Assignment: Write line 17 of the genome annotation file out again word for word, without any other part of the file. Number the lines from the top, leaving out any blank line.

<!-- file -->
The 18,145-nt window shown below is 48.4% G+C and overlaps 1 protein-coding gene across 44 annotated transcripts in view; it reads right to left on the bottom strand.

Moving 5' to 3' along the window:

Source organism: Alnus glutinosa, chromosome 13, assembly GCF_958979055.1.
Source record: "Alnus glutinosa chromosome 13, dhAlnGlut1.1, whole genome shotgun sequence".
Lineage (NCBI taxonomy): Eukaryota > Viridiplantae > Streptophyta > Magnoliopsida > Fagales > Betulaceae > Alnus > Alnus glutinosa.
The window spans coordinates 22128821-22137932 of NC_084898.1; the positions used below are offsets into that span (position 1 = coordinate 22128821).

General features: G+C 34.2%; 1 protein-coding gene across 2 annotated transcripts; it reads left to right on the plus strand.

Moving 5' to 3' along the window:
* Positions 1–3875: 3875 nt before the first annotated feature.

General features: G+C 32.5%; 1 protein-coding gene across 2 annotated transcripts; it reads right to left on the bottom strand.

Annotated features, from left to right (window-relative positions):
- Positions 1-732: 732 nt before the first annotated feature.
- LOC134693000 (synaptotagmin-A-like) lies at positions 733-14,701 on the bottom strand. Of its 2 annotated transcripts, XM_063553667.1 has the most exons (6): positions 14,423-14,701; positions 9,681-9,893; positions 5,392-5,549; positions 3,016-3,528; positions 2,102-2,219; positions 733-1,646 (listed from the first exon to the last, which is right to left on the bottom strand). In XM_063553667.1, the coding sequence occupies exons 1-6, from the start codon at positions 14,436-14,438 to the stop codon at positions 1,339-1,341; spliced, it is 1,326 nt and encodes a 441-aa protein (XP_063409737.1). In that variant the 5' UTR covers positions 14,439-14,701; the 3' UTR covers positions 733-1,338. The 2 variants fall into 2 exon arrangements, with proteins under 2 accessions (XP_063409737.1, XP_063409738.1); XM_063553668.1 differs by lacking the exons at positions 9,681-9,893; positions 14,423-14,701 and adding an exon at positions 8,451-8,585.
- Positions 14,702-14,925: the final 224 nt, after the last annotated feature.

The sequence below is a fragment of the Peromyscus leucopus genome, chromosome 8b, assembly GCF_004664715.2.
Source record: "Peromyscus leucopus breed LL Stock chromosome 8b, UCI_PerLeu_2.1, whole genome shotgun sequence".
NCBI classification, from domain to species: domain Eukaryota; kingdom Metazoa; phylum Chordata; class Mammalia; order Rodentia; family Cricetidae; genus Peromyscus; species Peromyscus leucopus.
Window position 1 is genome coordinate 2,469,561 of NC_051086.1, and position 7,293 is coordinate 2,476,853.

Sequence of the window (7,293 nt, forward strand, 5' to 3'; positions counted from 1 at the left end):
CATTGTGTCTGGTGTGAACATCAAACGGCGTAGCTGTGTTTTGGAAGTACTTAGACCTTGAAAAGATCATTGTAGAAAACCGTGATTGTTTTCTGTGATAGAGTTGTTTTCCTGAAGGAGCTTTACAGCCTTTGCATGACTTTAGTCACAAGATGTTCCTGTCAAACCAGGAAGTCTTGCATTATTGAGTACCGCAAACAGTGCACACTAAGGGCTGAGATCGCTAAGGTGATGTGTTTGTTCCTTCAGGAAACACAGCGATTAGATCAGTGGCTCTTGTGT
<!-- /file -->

NCBI classification, from domain to species: domain Eukaryota; kingdom Metazoa; phylum Chordata; class Mammalia; order Rodentia; family Cricetidae; genus Peromyscus; species Peromyscus leucopus.